Consumers International (CI), a global network of 240 consumer organisations, has decided on four key areas of financial consumer protection (FCP) that will be the focus of its consumer advocacy in the coming year. CI will campaign to place FCP on the agenda of the G20 nations, and also work at influencing recommendations of Financial Stability Board (FSB) and OECD. These four areas are: action to prevent abusive financial products and practices; promotion of competition in financial services; measures to tackle consumer debt and consumer access to basic products.
Where does India figure in all this? And what is the attitude of our regulators to the concerns of global consumers of financial products? Probably, for the first time ever in the 25 years since SEBI came into existence, the Sensex is scaling new, all-time highs but the majority of Indians are completely uninterested.
The same is true of insurance where, too, the regulator does not seem to understand that keeping the faith of consumers must be a priority. As far as the Reserve Bank of India (RBI) is concerned, there is now an inclination to work at a comprehensive consumer protection framework, but RBI still has no formal engagement with consumers. The top brass at the banking regulator believes that the many complaints it receives everyday gives it a fair idea of consumer grievances. We beg to differ.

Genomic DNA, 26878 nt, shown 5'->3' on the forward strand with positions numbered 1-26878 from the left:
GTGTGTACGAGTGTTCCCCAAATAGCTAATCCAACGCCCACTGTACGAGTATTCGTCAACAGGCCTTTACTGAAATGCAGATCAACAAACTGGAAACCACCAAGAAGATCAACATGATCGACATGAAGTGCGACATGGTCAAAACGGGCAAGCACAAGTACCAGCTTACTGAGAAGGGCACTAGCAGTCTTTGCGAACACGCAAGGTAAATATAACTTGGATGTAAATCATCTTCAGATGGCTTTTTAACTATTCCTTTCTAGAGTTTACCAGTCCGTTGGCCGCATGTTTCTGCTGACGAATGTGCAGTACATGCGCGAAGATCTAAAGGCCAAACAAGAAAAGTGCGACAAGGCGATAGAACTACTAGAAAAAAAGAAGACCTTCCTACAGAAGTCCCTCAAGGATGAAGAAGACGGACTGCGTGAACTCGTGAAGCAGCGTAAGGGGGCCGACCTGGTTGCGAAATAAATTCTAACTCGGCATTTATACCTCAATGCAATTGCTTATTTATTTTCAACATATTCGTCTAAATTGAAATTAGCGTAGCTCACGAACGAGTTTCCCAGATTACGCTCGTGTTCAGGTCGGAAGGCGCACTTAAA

Most consumers articulate their issues poorly and are unable to place them appropriately in the context of a regulatory or consumer protection framework. That is why an NGO like Disha Financial Counselling is required to guide people correctly. More important, the availability and willingness of banks to provide basic banking services, which the RBI governor mentioned recently, will be the key to financial inclusion in India, along with a focus on ensuring safer mobile payments, which is also a global concern. (Moneylife Foundation, of which this writer is a founder trustee, is a supporter-member of CI.)
In an eight-year-old case, the National Comsumer Forum, while allowing additional payment as per surveyor report, said, the complainant did not claim total loss and hence the insurer cannot be forced to pay full compensation
The National Consumer Disputes Redressal Commission (NCDRC) has asked National Insurance Co Ltd to pay Rs1.85 lakh with an additional amount of Rs50,000 to a vehicle owner whose vehicle was damaged in a accident about nine years ago.